Gainesville pastor Jentezen Franklin discusses role as an evangelical adviser to Trump; Free Chapel leader says GOP nominee was ‘attentive,’ responsive in 3-hour initial meeting
It’s a meeting Jentezen Franklin describes colorfully, but the person at the center of his story — newly minted GOP presidential contender Donald Trump — is anything but short on color.
Trump entered the room at Trump Tower in New York with his mother’s Bible and began to lay out his Christian history in the meeting with evangelical advisers. Raised Presbyterian, Trump recalled his father taking the family to Billy Graham crusades.
The billionaire businessman proclaimed he was a Christian, saying he rededicated his life to Christ at age 60, said Franklin, senior pastor of Gainesville-based Free Chapel.
“He did say ‘I don’t wear my religion on a sleeve and I’m not, by any means, a saint,’” the pastor said with a slight chuckle. “But (Trump said), ‘What America needs now is not a preacher in the oval office — it needs a leader.’”
Franklin talked in-depth about the recently formed evangelical committee he is serving on and Trump’s candidacy in general during a sit-down interview last week at Free Chapel at 3001 McEver Road, just south of Browns Bridge Road.
“I see my role on the committee as representing the evangelical community in general, but also the voices of the men and women in my church and every church that can’t be heard by Mr. Trump or be in that circle,” said Franklin, who has led Free Chapel for nearly 25 years ago, seeing it grow to include campuses nationwide.
For Franklin, whose ministry includes a national TV program, “Kingdom Connection,” his work on the committee began several months ago with an invitation via a phone call from the campaign.
“They made it clear (serving on the committee) was not an endorsement but that it would be basically a listening session,” he said. “(Trump) was interested in the concerns and fears of the evangelical community.”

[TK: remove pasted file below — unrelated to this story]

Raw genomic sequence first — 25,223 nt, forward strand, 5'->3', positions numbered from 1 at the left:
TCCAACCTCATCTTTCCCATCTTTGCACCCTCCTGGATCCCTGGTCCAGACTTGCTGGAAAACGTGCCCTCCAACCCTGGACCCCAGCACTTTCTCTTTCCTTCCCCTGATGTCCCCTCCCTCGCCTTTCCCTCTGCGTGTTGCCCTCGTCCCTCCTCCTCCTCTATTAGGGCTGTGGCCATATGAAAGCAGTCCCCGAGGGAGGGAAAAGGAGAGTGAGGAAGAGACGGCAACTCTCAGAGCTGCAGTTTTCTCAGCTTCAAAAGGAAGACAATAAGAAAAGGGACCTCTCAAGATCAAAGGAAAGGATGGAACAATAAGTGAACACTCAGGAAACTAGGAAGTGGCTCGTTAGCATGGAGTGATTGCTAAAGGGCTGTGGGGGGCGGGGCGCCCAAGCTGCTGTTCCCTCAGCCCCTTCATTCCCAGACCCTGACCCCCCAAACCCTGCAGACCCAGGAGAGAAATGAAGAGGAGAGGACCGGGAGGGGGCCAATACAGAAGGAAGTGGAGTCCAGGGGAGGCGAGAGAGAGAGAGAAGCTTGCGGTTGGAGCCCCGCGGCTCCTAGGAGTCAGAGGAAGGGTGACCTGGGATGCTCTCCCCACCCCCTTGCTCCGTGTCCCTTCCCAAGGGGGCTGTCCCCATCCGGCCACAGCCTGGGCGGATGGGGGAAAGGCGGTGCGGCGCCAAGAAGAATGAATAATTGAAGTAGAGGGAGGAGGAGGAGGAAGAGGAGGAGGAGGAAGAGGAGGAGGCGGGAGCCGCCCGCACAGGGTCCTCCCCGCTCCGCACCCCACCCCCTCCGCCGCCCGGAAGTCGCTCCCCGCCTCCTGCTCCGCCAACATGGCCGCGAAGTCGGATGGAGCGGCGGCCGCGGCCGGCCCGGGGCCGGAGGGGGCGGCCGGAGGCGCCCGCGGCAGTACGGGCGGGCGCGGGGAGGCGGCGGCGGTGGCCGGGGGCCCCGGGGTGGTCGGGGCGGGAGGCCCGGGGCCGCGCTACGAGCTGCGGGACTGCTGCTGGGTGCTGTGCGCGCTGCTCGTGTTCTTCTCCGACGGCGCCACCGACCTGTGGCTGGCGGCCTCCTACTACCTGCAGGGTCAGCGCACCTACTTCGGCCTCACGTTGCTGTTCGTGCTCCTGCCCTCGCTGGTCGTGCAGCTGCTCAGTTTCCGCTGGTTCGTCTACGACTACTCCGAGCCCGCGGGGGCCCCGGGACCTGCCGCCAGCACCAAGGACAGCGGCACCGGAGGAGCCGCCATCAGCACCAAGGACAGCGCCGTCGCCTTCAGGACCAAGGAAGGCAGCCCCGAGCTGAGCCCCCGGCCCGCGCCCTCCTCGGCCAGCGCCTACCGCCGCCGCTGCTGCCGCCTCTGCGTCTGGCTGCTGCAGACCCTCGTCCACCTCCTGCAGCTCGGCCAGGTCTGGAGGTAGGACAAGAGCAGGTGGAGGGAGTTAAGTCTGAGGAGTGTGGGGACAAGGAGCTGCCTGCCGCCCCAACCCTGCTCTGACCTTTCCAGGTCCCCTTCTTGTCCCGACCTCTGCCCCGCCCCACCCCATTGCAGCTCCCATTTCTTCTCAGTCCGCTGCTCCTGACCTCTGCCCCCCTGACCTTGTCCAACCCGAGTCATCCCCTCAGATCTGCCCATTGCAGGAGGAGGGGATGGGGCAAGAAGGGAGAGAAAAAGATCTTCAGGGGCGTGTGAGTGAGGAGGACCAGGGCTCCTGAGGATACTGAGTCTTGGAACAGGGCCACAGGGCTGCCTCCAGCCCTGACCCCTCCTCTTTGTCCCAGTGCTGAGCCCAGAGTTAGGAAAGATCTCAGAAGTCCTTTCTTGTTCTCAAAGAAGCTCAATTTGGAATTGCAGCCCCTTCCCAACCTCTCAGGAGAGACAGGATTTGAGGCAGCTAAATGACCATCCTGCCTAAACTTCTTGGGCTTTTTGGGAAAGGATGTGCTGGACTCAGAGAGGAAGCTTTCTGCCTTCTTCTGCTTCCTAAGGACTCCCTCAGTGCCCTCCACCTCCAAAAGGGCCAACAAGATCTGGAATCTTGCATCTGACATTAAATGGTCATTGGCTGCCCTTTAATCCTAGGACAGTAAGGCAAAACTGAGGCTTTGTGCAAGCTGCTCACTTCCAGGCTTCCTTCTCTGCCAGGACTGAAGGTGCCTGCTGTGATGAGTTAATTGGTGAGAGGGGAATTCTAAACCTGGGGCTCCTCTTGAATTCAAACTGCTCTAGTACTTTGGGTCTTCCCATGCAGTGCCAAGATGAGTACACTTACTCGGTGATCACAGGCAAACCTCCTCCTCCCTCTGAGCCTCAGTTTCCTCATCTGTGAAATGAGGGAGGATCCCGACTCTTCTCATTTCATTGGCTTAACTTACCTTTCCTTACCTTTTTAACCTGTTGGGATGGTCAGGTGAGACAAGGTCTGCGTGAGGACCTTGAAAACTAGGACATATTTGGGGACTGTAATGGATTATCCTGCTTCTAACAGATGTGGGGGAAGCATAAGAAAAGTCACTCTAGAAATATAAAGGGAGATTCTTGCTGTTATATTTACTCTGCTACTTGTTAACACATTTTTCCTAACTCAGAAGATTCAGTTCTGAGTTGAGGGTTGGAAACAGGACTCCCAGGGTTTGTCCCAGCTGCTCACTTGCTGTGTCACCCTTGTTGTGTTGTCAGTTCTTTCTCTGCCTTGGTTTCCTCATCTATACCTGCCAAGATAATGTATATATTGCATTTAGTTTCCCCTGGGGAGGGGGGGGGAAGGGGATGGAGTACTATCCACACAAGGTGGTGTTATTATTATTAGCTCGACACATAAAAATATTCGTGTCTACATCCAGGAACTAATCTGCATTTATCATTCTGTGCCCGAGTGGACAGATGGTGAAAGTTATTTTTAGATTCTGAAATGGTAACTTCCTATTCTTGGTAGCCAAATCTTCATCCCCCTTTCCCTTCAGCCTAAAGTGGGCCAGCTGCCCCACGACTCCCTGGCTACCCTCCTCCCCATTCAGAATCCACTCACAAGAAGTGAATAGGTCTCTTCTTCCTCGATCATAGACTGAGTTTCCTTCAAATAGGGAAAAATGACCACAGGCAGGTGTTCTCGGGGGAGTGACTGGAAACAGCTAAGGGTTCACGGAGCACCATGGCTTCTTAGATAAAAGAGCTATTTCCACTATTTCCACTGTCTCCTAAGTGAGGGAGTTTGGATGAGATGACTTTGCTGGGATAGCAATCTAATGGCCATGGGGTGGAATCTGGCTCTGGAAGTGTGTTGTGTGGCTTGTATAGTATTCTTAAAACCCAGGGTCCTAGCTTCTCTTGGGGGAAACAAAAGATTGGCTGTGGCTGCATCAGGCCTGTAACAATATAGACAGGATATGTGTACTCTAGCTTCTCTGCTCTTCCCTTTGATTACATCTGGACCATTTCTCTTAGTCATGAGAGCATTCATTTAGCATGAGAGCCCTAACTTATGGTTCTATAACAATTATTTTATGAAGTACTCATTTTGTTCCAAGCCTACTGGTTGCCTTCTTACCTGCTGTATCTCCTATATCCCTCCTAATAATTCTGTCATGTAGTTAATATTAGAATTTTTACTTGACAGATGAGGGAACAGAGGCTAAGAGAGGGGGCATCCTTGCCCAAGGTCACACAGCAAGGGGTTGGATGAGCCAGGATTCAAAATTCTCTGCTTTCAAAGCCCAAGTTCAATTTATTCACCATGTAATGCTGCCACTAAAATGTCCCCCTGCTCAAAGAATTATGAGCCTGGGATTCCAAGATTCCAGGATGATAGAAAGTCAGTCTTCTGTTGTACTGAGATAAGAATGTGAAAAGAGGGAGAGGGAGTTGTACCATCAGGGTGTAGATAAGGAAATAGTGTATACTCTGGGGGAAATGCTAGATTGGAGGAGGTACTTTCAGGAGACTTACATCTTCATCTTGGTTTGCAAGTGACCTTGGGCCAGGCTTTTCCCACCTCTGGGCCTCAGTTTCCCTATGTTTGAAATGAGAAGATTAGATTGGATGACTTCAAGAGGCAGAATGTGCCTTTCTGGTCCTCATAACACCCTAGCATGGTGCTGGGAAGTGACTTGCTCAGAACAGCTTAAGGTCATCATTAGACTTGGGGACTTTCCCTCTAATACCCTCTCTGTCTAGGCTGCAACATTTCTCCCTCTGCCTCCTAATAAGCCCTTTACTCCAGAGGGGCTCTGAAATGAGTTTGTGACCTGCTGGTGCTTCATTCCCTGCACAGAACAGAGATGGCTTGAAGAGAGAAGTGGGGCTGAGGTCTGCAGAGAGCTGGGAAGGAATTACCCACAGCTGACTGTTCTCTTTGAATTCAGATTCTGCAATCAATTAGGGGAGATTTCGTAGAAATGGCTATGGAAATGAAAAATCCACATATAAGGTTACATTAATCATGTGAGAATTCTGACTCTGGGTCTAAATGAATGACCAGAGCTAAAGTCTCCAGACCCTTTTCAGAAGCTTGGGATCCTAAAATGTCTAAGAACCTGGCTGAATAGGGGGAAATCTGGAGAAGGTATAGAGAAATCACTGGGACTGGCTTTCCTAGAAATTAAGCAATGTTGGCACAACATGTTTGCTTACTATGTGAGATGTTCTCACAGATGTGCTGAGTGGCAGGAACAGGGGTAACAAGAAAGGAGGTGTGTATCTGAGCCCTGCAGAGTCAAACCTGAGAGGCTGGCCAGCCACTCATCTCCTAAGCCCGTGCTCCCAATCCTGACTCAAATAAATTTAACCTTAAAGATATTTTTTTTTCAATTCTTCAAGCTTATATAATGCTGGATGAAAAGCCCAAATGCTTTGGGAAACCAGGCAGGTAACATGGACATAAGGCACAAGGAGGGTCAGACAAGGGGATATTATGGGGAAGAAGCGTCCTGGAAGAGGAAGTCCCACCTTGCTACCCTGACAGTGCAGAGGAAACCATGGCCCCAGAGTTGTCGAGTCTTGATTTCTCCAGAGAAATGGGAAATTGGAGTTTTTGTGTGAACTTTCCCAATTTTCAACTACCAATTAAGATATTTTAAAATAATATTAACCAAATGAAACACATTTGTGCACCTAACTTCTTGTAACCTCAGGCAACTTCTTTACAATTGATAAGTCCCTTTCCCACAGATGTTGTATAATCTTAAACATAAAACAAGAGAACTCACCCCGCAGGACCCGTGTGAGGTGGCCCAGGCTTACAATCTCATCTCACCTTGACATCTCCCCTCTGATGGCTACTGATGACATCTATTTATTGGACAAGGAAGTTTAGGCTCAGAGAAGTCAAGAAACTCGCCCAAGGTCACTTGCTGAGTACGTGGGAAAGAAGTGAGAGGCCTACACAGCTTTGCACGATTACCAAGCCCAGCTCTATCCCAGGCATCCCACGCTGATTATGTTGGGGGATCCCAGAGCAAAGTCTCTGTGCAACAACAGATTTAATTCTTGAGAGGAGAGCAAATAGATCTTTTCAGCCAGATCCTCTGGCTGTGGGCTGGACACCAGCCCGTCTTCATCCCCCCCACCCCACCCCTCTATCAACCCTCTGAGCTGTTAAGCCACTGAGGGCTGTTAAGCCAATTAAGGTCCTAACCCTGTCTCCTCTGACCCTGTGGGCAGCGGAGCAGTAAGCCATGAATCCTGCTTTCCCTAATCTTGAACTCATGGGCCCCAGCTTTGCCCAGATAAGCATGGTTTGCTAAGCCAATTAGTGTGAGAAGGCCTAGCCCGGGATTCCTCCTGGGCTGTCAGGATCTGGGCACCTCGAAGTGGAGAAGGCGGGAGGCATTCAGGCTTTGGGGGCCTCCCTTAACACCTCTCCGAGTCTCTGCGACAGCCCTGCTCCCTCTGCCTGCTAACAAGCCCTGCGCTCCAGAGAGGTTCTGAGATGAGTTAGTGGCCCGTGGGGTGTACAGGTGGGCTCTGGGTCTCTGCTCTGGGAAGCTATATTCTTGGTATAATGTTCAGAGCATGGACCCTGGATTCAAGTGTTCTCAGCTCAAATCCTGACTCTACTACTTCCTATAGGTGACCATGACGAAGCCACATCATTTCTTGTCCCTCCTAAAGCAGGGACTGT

The initial meeting was scheduled to last an hour but went on for three. The group, comprising 15 prominent pastors and others, gathered with Trump around a long conference table.
Trump “was very attentive,” Franklin said. “He has one persona on television, but when you get in a room with him, he’s actually a very good listener. And the people who were there spoke very bluntly — I would even call it, at times, confrontational.
“We understand that anytime we get those kinds of calls from politicians, it’s got to do with votes, too.”
The group could continue to meet monthly until the Nov. 8 election.
However, if he’s elected, “he has indicated that he absolutely wants to have an ear to the evangelical community through this executive committee,” Franklin said.
The 54-year-old pastor said he would serve on the same type of committee for Democratic challenger Hillary Clinton, if asked.
“I would love to have a voice at her table on issues such as pro-life, religious liberties, standing with Israel,” Franklin said. “These are vital things for the evangelical community. These are things we live for and care for deeply.”
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SOURCE: The Gainesville Times